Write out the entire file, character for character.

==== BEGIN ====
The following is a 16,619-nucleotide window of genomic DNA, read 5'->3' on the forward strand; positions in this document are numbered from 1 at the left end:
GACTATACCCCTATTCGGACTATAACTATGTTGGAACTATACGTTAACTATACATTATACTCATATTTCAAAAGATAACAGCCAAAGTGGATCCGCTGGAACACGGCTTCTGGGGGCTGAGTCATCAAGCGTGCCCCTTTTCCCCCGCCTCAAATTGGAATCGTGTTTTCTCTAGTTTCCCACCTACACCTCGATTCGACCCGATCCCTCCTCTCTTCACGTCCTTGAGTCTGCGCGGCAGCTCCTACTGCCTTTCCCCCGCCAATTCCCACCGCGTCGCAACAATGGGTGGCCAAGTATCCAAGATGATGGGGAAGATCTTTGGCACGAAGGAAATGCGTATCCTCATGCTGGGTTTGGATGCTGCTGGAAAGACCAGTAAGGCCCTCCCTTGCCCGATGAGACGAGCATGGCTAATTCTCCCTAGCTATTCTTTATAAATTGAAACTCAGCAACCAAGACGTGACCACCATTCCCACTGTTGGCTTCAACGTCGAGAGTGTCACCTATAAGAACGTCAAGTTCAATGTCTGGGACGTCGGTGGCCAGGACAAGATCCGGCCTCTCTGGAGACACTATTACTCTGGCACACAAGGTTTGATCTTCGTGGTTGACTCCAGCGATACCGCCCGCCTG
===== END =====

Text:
The following is a 16,619-nucleotide window of genomic DNA, read 5'->3' on the forward strand; positions in this document are numbered from 1 at the left end:
GACTATACCCCTATTCGGACTATAACTATGTTGGAACTATACGTTAACTATACATTATACTCATATTTCAAAAGATAACAGCCAAAGTGGATCCGCTGGAACACGGCTTCTGGGGGCTGAGTCATCAAGCGTGCCCCTTTTCCCCCGCCTCAAATTGGAATCGTGTTTTCTCTAGTTTCCCACCTACACCTCGATTCGACCCGATCCCTCCTCTCTTCACGTCCTTGAGTCTGCGCGGCAGCTCCTACTGCCTTTCCCCCGCCAATTCCCACCGCGTCGCAACAATGGGTGGCCAAGTATCCAAGATGATGGGGAAGATCTTTGGCACGAAGGAAATGCGTATCCTCATGCTGGGTTTGGATGCTGCTGGAAAGACCAGTAAGGCCCTCCCTTGCCCGATGAGACGAGCATGGCTAATTCTCCCTAGCTATTCTTTATAAATTGAAACTCAGCAACCAAGACGTGACCACCATTCCCACTGTTGGCTTCAACGTCGAGAGTGTCACCTATAAGAACGTCAAGTTCAATGTCTGGGACGTCGGTGGCCAGGACAAGATCCGGCCTCTCTGGAGACACTATTACTCTGGCACACAAGGTTTGATCTTCGTGGTTGACTCCAGCGATACCGCCCGCCTG